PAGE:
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Study examines how parents talk to infants about math
Baby playing on floor with parent

Children enter kindergarten with varying math skills and, much like literacy and language development, exposure to and experience with math at home in the early years of development can be a strong predictor of later achievement in math. But Harvard Graduate School of Education professor Meredith Rowe and former HGSE researcher Kathryn Leech, an assistant professor at the University of North Carolina, wondered: Do parents actually talk to infants about math?

“We know that the math skills children have when they start kindergarten are really strong predictors of their later math abilities, but we don’t know how those skills are built in the first place,” says Leech.

In their recent study, Leech, Rowe, and co-authors Katelyn Herbert and Qianru Tiffany Yang, an HGSE alum and doctoral student, respectively, explore just how early kids are introduced to math, what kinds of math concepts might be introduced at such a young age through play, and whether this exposure changes depending on a child’s gender or socioeconomic status.

Using a small but diverse sample of primary caregivers and infants from the greater Boston area, the research team videotaped a series of 15-minute play sessions between caregivers and their children. The toys used in these sessions were chosen because they weren’t explicitly designed to elicit math talk. These interactions were observed when the children were between the ages of 10 and 18 months.

What Does Math Talk Look Like?

Because the children in the study were so young, the researchers weren’t looking for parents to ask questions or elicit information from children. The researchers focused on references to number and number concepts — for example, counting small sets, cardinality (“here are four shapes”), and using words like “many,” “few,” or “first.”

What They Observed about Math Talk

  • Even though there wasn’t a ton of math talk, especially with the youngest infants, all parents did incorporate math talk in their play with children — whether it was a math word or a reference to number. 
  • There was variation in the amount of math talk parents engaged in. Some parents used more words than others. But this variation was not explained by the parent’s socioeconomic status in this study. “I think this is, in some ways, great because for all these kids in this sample, based on this data, there isn’t a socioeconomic advantage in infancy,” says Rowe.
  • As the infants got older, all families increased their math references over time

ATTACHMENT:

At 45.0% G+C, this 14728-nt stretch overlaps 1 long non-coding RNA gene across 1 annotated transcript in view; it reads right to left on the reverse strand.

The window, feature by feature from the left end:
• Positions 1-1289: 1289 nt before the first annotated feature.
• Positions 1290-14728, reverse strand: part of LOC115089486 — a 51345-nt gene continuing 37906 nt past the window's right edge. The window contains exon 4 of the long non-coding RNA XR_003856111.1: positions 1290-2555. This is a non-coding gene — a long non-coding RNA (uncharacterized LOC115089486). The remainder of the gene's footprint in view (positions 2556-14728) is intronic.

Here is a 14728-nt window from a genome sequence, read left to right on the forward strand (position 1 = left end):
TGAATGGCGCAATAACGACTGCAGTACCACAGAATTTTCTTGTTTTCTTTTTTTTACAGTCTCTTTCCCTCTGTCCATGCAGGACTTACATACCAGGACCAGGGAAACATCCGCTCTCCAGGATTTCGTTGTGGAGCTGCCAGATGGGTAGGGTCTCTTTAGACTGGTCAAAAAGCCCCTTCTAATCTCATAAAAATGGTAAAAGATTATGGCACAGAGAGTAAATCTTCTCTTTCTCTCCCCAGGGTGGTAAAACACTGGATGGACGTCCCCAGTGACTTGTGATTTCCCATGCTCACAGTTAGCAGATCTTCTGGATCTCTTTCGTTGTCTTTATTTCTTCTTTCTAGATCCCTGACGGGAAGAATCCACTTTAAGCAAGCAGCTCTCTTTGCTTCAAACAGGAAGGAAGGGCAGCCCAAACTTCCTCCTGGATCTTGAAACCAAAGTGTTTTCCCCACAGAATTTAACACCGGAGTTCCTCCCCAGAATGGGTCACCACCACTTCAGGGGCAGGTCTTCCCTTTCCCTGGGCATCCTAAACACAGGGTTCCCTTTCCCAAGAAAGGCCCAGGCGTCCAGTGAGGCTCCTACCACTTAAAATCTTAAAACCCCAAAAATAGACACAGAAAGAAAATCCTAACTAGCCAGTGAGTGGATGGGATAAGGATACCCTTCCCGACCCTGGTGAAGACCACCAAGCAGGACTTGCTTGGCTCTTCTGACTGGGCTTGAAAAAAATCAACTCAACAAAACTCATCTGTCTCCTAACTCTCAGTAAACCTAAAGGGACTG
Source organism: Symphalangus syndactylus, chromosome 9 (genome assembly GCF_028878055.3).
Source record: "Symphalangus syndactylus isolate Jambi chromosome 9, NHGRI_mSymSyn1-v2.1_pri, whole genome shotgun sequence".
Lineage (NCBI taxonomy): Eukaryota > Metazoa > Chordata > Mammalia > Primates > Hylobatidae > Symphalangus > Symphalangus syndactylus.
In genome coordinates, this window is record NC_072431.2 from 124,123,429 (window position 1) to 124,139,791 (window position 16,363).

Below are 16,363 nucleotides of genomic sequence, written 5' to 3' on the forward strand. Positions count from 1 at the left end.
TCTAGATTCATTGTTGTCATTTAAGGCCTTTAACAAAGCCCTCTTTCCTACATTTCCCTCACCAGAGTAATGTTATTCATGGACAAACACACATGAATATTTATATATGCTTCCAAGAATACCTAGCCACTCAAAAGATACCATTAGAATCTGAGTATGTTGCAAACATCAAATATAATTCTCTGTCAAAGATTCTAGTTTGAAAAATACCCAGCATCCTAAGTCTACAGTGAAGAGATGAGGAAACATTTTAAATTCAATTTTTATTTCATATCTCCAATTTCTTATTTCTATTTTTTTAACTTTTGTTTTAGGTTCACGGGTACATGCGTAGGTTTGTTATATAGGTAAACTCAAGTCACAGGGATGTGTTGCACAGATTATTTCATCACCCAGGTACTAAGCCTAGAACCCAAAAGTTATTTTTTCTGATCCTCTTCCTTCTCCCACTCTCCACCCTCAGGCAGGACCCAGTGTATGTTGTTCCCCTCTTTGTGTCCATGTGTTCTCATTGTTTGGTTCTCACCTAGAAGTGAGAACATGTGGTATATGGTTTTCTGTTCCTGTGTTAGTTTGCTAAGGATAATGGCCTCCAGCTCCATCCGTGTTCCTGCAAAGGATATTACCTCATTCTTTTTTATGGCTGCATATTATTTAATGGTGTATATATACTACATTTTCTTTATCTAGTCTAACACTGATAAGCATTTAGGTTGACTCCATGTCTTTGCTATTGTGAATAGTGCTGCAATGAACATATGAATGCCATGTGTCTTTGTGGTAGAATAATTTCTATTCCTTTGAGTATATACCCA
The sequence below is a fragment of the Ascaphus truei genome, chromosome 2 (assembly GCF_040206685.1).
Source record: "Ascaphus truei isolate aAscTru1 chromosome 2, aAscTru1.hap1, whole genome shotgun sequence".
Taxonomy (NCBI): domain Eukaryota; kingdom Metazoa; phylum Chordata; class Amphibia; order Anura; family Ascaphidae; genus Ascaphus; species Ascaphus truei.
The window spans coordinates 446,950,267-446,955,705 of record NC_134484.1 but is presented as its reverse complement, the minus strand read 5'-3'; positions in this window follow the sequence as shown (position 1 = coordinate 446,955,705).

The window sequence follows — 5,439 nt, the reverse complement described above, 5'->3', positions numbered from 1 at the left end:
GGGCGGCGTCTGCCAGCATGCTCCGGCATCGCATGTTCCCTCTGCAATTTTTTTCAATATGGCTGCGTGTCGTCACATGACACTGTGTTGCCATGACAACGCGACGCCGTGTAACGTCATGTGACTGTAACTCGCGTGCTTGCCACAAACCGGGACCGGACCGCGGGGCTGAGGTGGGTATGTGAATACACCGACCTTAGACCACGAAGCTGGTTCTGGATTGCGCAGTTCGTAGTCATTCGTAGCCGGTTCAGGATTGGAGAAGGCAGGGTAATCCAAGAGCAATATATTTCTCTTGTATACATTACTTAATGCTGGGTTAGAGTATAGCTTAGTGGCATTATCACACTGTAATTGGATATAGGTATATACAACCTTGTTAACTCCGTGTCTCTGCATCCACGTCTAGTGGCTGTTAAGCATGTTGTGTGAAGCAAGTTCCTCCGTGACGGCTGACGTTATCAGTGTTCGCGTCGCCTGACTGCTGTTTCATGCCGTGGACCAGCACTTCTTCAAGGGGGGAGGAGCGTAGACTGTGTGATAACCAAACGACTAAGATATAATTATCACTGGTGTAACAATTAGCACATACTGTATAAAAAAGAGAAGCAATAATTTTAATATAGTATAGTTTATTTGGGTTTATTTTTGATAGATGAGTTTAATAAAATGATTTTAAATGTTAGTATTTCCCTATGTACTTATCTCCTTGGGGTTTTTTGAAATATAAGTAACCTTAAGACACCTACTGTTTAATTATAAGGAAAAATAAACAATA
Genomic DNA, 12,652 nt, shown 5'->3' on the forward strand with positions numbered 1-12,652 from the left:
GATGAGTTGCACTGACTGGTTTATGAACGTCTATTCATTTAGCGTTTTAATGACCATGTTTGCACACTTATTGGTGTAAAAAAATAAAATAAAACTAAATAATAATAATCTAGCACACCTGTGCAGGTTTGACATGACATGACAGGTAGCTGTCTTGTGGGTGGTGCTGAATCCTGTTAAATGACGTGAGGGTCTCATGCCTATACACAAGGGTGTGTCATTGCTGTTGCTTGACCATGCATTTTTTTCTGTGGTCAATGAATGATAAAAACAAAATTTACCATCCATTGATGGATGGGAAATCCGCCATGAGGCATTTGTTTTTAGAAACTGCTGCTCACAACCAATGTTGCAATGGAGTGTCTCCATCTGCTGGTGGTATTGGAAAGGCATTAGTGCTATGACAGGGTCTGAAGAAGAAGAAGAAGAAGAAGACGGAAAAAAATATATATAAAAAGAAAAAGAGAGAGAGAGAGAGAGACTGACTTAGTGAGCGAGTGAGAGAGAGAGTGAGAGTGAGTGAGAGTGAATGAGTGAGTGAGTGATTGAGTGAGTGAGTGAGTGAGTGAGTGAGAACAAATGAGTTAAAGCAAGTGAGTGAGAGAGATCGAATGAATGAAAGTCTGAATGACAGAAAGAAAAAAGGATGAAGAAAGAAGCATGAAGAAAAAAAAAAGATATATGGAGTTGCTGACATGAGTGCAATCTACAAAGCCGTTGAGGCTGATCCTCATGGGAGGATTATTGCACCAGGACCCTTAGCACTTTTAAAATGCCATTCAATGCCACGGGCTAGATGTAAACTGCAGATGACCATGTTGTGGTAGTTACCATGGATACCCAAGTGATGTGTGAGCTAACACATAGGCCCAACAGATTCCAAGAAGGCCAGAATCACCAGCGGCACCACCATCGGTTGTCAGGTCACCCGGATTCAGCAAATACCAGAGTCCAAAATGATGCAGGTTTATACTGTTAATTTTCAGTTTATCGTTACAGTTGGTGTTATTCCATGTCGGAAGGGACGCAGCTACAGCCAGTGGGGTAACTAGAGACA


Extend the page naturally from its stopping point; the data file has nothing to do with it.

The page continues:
• However, the increase in math references, though subtle, was larger for boys than girls. While the data isn’t extensive enough to draw conclusions and further study is needed, this could be an early indication of how math stereotypes might accumulate.  

Because references to numbers accumulate over time and cumulative experiences can be predictive of later success, Rowe and Leech note that it’s important to understand how children are introduced to math talk and what conditions help or impede that talk. “It’s a general theoretical perspective that early conversations during early childhood can promote literacy and language but also cognitive development more broadly depending on what the talk consists of,” says Rowe.

Parents Should Know...

As the study indicates, most parents already seem to be introducing math talk with children from a young age and, as the child gets older, increasing that frequency as well as the complexity of math talk. Importantly, parents don’t necessarily need special toys or gadgets that prompt this kind of talk. “It’s a recognition that you can talk about math and numbers anywhere,” says Leech. “This study is just one example of how, in a play context, math and numbers might come up.” 

For those parents looking to do more, Rowe recommends parents start by just counting what’s around them — from the number of Cheerios on the highchair to the number of stairs you’re climbing. “It gives you something to do and talk about with your child, and comparing quantities is a great skill to develop,” she says. 

Key Takeaways

  • Parents do talk with infants about counting and number.
  • A parent’s socioeconomic status did not appear to impact the amount of math talk parents engage in with children in this study.
  • As children get older, all families increased their math references. 
  • The researchers did observe a subtle difference in the increase in math references over time, the increase being larger for boys. Further study is needed to explore whether this is an early indication of an accumulation of a stereotype. 

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